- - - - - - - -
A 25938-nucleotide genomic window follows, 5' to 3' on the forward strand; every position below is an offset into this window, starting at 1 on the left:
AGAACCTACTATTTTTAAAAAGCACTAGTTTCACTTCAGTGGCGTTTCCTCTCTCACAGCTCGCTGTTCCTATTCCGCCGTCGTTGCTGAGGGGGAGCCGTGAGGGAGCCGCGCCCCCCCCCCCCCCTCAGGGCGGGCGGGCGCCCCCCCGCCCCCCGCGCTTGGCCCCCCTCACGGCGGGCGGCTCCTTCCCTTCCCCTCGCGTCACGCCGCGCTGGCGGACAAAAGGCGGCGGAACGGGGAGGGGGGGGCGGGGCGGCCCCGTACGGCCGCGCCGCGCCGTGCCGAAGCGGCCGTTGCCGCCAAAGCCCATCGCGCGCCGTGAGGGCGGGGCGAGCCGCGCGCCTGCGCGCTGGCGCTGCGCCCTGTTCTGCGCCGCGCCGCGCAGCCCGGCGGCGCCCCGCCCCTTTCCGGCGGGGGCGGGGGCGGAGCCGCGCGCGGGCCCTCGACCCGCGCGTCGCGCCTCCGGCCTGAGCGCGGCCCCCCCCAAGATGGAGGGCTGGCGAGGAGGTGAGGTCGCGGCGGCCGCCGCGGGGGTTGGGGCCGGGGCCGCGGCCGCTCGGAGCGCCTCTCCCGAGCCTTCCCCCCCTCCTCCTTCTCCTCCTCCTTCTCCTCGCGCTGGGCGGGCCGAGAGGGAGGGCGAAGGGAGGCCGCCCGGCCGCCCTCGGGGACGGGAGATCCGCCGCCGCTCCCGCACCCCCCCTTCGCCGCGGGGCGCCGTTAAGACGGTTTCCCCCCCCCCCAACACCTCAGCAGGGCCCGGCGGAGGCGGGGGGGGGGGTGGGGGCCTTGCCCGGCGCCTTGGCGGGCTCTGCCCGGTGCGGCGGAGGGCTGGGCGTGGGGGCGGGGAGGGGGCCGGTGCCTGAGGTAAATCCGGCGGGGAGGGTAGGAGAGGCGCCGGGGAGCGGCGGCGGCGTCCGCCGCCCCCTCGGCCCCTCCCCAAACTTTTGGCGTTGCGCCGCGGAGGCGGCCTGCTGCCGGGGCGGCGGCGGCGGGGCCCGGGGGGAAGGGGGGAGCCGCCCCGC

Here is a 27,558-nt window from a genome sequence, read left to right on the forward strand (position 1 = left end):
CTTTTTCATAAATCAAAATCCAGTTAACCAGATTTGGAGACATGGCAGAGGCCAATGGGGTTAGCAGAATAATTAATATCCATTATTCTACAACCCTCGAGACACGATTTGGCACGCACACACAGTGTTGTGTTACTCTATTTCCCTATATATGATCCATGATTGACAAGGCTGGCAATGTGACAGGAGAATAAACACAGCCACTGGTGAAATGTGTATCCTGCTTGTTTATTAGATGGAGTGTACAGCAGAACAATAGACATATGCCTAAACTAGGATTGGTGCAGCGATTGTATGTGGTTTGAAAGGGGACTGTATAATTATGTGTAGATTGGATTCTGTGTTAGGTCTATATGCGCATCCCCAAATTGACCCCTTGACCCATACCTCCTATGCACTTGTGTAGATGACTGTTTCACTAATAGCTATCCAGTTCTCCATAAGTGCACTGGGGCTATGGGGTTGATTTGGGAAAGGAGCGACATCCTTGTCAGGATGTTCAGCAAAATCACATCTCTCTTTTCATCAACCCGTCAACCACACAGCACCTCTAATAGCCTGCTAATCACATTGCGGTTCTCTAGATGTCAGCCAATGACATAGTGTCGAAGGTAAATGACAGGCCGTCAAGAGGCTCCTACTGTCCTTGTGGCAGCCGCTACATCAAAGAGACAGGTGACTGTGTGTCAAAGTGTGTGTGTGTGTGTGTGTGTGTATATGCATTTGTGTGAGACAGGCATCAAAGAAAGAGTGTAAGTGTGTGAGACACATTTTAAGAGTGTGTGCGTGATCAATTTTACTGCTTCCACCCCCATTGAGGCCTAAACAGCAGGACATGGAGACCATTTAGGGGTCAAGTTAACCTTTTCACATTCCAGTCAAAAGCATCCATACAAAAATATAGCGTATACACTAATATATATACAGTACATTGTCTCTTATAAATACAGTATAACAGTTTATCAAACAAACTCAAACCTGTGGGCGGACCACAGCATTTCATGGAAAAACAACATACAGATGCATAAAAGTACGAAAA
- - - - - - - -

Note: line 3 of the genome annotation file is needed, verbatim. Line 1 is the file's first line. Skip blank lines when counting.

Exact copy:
Here is a 27,558-nt window from a genome sequence, read left to right on the forward strand (position 1 = left end):